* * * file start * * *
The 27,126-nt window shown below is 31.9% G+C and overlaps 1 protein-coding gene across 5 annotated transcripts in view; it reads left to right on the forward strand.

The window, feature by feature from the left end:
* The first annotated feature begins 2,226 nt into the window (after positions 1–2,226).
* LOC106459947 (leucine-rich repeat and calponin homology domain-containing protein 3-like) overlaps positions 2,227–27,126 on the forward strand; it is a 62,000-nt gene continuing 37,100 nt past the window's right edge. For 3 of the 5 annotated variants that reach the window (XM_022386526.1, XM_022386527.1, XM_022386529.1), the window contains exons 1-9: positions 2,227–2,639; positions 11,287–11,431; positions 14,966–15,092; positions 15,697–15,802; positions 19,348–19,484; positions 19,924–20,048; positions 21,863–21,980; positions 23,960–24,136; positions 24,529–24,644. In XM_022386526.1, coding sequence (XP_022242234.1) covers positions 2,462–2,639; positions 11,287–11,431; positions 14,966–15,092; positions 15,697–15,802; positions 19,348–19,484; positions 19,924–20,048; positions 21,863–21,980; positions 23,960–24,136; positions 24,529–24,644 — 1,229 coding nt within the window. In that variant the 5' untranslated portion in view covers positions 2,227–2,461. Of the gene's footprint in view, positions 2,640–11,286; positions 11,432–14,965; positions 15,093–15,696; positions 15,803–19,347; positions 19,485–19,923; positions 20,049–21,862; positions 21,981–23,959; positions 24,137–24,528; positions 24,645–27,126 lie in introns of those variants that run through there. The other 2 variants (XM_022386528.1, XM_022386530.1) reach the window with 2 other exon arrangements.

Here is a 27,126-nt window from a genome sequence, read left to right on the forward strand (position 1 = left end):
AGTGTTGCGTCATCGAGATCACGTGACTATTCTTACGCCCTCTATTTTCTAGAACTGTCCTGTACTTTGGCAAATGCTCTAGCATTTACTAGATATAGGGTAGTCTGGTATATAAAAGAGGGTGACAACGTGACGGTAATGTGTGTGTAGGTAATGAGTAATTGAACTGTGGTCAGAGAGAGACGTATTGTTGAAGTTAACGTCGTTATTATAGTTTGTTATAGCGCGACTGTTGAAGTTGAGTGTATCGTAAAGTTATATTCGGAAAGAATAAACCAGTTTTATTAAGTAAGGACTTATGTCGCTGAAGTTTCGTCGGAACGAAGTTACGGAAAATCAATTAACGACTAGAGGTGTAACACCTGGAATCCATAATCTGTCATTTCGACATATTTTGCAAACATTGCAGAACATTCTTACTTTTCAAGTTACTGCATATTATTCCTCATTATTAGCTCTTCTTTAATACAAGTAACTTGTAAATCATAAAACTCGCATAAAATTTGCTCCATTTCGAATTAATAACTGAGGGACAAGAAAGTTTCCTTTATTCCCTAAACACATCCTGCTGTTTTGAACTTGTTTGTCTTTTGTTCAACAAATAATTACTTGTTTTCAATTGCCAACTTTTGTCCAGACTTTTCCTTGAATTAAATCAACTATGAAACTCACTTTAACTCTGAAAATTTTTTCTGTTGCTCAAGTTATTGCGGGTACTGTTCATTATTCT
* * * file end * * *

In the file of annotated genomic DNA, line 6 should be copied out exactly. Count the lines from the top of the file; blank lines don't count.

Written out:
AGTGTTGCGTCATCGAGATCACGTGACTATTCTTACGCCCTCTATTTTCTAGAACTGTCCTGTACTTTGGCAAATGCTCTAGCATTTACTAGATATAGGGTAGTCTGGTATATAAAAGAGGGTGACAACGTGACGGTAATGTGTGTGTAGGTAATGAGTAATTGAACTGTGGTCAGAGAGAGACGTATTGTTGAAGTTAACGTCGTTATTATAGTTTGTTATAGCGCGACTGTTGAAGTTGAGTGTATCGTAAAGTTATATTCGGAAAGAATAAACCAGTTTTATTAAGTAAGGACTTATGTCGCTGAAGTTTCGTCGGAACGAAGTTACGGAAAATCAATTAACGACTAGAGGTGTAACACCTGGAATCCATAATCTGTCATTTCGACATATTTTGCAAACATTGCAGAACATTCTTACTTTTCAAGTTACTGCATATTATTCCTCATTATTAGCTCTTCTTTAATACAAGTAACTTGTAAATCATAAAACTCGCATAAAATTTGCTCCATTTCGAATTAATAACTGAGGGACAAGAAAGTTTCCTTTATTCCCTAAACACATCCTGCTGTTTTGAACTTGTTTGTCTTTTGTTCAACAAATAATTACTTGTTTTCAATTGCCAACTTTTGTCCAGACTTTTCCTTGAATTAAATCAACTATGAAACTCACTTTAACTCTGAAAATTTTTTCTGTTGCTCAAGTTATTGCGGGTACTGTTCATTATTCT